The Document Foundation (TDF) announces Certification for LibreOffice Migration and LibreOffice Training Professionals

Filed under: Announcements, Certification, Community, LibreOffice — Tags: , — italovignoli @ 13:00

Berlin, November 5, 2014 – The Document Foundation announces Certification for LibreOffice Migrations and LibreOffice Training Professionals, open to TDF Members until April 2015 and then to all free software advocates. Details are available at http://www.documentfoundation.org/certification.

“LibreOffice Certification is an absolute first for a community based project, and has been developed adapting existing best practices to the different reality of the TDF ecosystem,” says Italo Vignoli, Chairman of TDF Certification Committee. “We want to recognize the skills of free software advocates who are able to provide value added services to large organizations deploying LibreOffice. Once certified, they will be recognized as LibreOffice experts and ambassadors.”
The Certification Committee has also appointed several Certified Professionals for Migrations and Trainings, who will help the Board of Directors in peer reviewing other TDF Members who will apply for certification in either discipline.

Certified Professionals for Migrations and Trainings are: Lothar Becker (.riess), Eliane Domingos de Sousa (EDX Informatica), Sophie Gautier (independent), Olivier Hallot (EDX Informatica), Thomas Krumbein (independent), Leif Lodahl (Magenta), Marina Latini (Studio Storti), Cor Nouws (Nou&Off), Gustavo Buzzatti Pacheco (independent), Stefano Paggetti (Regione Umbria), Jacqueline Rahemipour (independent), Charles H. Schulz (independent), and Italo Vignoli (independent). These 13 certified professionals join the 42 developers certified since October 2010.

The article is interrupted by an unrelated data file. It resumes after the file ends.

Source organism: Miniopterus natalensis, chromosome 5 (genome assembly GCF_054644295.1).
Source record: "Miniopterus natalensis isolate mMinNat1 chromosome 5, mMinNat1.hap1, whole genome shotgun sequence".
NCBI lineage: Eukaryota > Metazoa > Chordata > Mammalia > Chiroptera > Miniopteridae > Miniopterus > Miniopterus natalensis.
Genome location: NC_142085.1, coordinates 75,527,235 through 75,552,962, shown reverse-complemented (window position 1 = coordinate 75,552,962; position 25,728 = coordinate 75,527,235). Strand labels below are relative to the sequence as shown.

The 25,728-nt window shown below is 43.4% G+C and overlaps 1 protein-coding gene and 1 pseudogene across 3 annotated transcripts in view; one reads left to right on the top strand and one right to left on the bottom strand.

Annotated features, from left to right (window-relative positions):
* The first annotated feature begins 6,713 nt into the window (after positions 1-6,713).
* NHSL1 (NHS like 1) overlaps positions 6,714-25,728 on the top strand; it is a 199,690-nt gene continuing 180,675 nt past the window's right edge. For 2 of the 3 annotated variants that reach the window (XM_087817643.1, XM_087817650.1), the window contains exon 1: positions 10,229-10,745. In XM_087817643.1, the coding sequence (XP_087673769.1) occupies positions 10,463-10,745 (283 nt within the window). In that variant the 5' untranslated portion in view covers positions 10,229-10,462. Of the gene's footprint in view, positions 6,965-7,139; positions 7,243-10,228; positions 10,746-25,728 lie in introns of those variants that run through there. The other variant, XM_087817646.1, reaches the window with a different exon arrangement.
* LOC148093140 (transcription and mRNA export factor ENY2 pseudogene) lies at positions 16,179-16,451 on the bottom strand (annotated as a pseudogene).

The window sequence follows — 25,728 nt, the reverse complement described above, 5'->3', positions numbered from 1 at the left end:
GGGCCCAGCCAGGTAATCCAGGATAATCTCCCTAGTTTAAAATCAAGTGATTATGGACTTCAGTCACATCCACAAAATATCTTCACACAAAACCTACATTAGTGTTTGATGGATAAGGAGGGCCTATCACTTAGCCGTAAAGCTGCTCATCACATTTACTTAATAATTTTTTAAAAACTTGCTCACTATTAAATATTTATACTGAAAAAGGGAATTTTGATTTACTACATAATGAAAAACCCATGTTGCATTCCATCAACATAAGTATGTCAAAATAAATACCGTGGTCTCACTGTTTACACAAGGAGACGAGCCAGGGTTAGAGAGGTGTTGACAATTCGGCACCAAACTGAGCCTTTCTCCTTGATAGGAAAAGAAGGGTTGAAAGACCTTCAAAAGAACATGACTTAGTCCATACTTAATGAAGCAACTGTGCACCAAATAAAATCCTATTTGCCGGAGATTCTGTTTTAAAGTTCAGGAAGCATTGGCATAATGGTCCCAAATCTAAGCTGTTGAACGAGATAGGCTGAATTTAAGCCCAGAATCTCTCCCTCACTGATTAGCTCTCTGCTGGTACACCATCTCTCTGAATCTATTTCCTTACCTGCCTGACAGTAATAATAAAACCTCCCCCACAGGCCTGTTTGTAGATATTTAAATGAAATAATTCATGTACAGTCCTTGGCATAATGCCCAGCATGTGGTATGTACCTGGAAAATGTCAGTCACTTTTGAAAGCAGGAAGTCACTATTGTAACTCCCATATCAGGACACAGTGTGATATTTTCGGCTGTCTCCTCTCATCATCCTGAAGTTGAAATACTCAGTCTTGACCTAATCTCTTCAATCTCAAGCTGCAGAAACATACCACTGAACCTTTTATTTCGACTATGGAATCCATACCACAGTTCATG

Certified Professionals are able to assist enterprise deployments of LibreOffice by providing the following services:

  • migration consultancy: migration feasibility assessment, project management, migration strategy, communications, and other migration related services;
  • training: creation and delivery of training courses for trainers and end users, and evaluation of training effectiveness;
  • professional Level 3 support: feature development and bug fixing to solve application and interoperability problems.

The lists of Certified Professionals can be accessed from the certification website: http://www.documentfoundation.org/certification.

About The Document Foundation (TDF)

The Document Foundation is an independent, self-governing and meritocratic organization, based on Free Software ethos and incorporated in Germany as a not for profit entity. TDF is focused on the development of LibreOffice – the best free office suite ever – chosen by the global community as the legitimate heir of OOo, and as such adopted by a growing number of public administrations, enterprises and SMBs for desktop productivity.

TDF is accessible to individuals and organizations who agree with its core values and participate in its activities. At the end of October 2014, the foundation has over 200 members and over 3,000 volunteer contributors worldwide.

2014/10/30

The Document Foundation announces LibreOffice 4.3.3 and LibreOffice 4.2.7